4 Common Contract Contingencies to Be Aware of When Buying a Home
Contingent, as defined by Merriam-Webster, means “depending on something else that might or might not happen.” Just to be clear, every purchase and sale contract is different, however there are some contingencies that are more common when buying a home.
It’s very important that when you decide to purchase a home, make sure you have an experienced buyer’s real estate agent working in your best interest. It’s also important to understand what type of contingencies are common when buying a home. An experienced buyers real estate agent should be able to explain what a specific contingency is and what it means to you! Here are 4 common contract contingencies to be aware of when buying a home.
The majority of home buyers will need to obtain a mortgage to purchase a home. The mortgage contingency in a purchase and sale contract indicates this being the case. The mortgage contingency has several different “parts.” Within this contingency, the buyer indicates what type of financing they will be applying for. Depending on the financing, the percentage that will be borrowed will vary, as will the interest rate. Within this contingency, a date will be determined as to when the borrowers mortgage commitment will be received. The final “part” of this contingency refers to bank required repairs. While the bank’s appraiser is visiting the subject property, he/she will be looking for items that would need to be repaired prior to the bank approving the mortgage. The buyer has an opportunity within this contingency to indicate what dollar amount they want the seller to be liable for in regards to these required repairs. The bank appraiser (depending on the type of financing as some are stricter than others) is normally looking for safety “issues” such as missing handrails, peeling paint, or broken windows for example.
Attorney Approval Contingency
When purchasing a home, it’s strongly encouraged to have attorney representation. This contingency is extremely common in purchase contracts. This contingency gives the opportunity for the buyer and the seller to have their attorney review and approve the purchase and sale contract. The buyers real estate agent determines how many days will be allowed for attorney approvals from both parties attorney. If there are questions or “gray areas” within the contract, attorneys will often address and clarify in their approval letters. While this contingency is very common, there are cases in which a buyer will waive their right to an attorney’s approval.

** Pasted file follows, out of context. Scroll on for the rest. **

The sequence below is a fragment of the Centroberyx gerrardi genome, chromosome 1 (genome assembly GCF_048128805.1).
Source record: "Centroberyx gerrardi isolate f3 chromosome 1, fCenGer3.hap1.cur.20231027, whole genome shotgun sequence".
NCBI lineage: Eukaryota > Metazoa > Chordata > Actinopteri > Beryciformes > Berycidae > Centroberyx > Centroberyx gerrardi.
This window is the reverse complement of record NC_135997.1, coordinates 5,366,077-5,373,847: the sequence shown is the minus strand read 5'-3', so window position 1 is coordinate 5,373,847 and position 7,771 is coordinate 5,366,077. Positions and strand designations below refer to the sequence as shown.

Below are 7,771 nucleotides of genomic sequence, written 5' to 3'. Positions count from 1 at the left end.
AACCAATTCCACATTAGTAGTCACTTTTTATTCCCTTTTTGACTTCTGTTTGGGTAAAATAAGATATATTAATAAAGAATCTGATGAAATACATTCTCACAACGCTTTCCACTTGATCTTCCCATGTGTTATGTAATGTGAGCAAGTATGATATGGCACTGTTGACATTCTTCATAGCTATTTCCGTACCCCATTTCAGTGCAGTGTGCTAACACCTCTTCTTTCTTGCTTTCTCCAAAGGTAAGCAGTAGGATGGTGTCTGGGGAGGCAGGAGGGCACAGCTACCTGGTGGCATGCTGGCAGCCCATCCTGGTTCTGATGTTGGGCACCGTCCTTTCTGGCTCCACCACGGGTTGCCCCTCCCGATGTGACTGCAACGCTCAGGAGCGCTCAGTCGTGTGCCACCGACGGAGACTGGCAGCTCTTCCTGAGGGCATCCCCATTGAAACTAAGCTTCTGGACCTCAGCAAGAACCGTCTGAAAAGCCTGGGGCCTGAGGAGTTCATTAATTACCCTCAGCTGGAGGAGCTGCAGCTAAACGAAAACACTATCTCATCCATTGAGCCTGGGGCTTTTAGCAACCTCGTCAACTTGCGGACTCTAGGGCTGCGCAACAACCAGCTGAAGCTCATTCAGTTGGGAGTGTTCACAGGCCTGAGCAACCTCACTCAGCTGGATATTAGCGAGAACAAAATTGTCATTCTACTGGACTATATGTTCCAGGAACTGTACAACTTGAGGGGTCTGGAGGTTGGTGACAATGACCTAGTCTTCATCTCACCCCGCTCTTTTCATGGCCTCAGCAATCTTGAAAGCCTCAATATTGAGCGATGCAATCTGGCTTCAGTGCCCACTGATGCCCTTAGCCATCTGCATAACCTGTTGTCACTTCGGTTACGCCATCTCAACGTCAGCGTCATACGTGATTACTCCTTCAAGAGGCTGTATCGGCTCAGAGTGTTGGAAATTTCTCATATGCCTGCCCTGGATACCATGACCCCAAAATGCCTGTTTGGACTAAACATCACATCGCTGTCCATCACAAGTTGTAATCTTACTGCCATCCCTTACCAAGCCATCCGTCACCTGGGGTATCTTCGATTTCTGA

There are many different inspection(s) that a purchase and sale contract can be contingent upon. Like the attorney approval contingency, it’s recommended that when buying a home you have a home inspection. Other inspection contingencies can include (but not limited to) are pest inspections, mold inspection, chimney inspection, radon inspection, lead inspection, and well and septic inspection. Just like contingencies that are common within a purchase and sale contract, there are also common home inspection findings.
Sale and Transfer of Title Contingency
If buying a home while owning another home, it’s possible that a sale and transfer of title contingency will need to be included in the purchase and sale contract. This indicates to a seller that the buyer has an existing home that needs to be sold prior to purchasing the subject property. If agreed to by the seller, normally a specific number of days will be set for the buyer to sell their existing home. If during that time frame another purchase offer is brought to the seller, there should be a “bump clause” built into the contingency. If the number of days for the “bump clause” was three (3), this means the buyer would have three days to remove the sale and transfer of title contingency and provide evidence that they can perform “non-contingently” to move forward. If the buyer was able to be approved to carry two mortgages, than this would be an acceptable way to remove this contingency providing the lenders approval is not conditioned upon the transfer of title of buyers present home.
The four (4) above contingencies are what we feel are the most commonly found in purchase and sale contracts. When buying a home be aware of these and if you’re unsure what they really mean, ask your real estate agent or an attorney. What contingencies do you feel are commonly found in real estate transactions?
Other Great Resources for Home Buyers:
- 25 Infographics for Buying a Home by HouseHunt
- Offer Accepted! Now What?
- Buying a Home Before Selling Your Existing Property by Bill Gassett
- 32 Mortgage Experts Reveal Top Tips for First Time Buyers by Scott Riley
Are you planning on buying a home in Rochester, NY? If so, contact us, we’d love to discuss with you how we can help you achieve the dream of home ownership!
About the authors: The above information was provided by the Keith Hiscock Sold Team (Keith & Kyle Hiscock). With 30 years combined experience, if you’re thinking of selling or buying, we’d love to share our knowledge and expertise.
We service the following Greater Rochester NY areas: Irondequoit, Webster, Penfield, Pittsford, Fairport, Brighton, Greece, Gates, Hilton, Brockport, Mendon, Henrietta, Perinton, Churchville, Scottsville, East Rochester, Rush, Honeoye Falls, Chili, and Victor NY.
Visit our website at www.HiscockHomes.com.
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